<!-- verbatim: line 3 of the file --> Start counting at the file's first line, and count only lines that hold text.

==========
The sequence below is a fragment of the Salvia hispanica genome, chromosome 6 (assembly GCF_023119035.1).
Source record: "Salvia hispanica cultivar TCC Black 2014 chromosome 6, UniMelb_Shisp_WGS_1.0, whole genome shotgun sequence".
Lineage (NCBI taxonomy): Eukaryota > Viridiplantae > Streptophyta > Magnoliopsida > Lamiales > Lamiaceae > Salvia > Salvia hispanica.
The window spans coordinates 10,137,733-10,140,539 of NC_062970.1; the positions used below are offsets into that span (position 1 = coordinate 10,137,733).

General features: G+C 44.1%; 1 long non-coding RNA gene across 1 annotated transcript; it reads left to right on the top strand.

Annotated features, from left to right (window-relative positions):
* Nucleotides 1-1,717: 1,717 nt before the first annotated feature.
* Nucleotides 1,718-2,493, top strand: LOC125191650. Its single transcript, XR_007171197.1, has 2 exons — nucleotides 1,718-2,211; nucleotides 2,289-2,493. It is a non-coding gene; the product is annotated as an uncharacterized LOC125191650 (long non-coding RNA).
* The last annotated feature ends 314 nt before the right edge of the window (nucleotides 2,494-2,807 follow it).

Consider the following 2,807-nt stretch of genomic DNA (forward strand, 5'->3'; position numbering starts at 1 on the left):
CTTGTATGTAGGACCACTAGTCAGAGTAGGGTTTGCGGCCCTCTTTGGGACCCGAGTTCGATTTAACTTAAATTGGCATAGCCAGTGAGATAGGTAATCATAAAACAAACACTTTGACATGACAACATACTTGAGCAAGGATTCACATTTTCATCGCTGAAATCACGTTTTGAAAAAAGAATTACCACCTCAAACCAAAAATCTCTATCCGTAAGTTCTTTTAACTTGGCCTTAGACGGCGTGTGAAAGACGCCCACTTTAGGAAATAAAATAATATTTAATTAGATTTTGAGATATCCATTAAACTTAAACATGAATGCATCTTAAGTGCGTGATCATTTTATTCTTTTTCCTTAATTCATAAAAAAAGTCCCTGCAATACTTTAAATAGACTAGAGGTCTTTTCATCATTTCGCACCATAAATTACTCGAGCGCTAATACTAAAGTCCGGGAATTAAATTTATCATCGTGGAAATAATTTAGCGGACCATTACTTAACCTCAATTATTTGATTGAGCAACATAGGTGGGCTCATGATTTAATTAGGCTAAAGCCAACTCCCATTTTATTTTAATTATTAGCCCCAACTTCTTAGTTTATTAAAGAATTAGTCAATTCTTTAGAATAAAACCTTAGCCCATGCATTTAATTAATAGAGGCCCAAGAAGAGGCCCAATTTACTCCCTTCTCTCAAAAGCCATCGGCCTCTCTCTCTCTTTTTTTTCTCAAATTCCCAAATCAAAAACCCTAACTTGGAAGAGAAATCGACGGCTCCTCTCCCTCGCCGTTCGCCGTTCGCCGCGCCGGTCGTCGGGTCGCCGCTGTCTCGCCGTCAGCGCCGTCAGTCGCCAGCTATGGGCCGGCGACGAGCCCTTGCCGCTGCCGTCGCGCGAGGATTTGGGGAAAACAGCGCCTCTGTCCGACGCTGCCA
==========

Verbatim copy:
Lineage (NCBI taxonomy): Eukaryota > Viridiplantae > Streptophyta > Magnoliopsida > Lamiales > Lamiaceae > Salvia > Salvia hispanica.